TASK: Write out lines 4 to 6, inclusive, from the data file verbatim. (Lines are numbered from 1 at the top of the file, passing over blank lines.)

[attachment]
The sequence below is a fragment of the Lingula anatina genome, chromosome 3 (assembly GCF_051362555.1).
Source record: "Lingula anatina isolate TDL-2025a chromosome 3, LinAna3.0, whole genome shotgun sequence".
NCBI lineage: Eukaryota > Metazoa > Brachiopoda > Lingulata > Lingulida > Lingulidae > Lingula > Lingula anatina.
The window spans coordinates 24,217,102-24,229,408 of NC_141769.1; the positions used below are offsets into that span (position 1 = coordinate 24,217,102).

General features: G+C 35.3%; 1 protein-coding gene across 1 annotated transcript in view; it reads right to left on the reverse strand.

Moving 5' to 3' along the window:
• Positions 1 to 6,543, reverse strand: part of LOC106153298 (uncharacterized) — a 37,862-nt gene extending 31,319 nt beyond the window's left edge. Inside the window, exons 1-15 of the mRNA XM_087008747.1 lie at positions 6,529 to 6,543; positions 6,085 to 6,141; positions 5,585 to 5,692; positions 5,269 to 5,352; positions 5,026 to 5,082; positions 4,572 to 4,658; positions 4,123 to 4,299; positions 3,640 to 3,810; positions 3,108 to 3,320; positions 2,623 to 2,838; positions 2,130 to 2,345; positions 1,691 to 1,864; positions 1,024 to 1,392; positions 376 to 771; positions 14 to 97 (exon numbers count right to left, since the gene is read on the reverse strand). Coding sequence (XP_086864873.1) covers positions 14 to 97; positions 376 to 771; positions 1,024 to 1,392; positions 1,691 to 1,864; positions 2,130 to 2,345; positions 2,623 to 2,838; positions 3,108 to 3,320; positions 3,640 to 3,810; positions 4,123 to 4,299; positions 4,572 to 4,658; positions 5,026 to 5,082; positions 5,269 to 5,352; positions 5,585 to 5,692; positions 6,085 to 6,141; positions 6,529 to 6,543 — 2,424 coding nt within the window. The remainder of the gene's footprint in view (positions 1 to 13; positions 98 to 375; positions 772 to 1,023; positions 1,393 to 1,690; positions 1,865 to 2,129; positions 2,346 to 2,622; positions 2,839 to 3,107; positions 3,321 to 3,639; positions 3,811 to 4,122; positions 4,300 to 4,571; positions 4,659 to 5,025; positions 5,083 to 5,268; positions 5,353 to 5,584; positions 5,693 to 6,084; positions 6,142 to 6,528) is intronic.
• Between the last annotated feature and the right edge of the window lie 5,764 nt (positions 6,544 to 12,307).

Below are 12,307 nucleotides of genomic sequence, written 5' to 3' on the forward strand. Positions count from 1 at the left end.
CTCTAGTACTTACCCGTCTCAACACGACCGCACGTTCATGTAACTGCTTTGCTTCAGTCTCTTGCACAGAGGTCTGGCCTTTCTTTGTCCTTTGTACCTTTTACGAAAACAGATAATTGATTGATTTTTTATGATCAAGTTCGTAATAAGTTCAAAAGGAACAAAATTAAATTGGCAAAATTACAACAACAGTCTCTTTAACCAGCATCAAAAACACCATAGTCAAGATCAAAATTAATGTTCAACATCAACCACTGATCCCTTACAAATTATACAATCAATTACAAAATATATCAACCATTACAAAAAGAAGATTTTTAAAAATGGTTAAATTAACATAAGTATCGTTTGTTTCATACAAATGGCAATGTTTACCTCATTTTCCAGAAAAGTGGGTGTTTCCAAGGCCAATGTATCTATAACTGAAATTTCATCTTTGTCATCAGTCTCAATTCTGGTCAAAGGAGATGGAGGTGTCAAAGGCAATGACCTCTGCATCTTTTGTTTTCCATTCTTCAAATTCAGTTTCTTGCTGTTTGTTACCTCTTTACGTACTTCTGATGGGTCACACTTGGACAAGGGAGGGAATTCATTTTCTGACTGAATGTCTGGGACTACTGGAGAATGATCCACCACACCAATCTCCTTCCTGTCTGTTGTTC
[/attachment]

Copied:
The window spans coordinates 24,217,102-24,229,408 of NC_141769.1; the positions used below are offsets into that span (position 1 = coordinate 24,217,102).

General features: G+C 35.3%; 1 protein-coding gene across 1 annotated transcript in view; it reads right to left on the reverse strand.

Moving 5' to 3' along the window: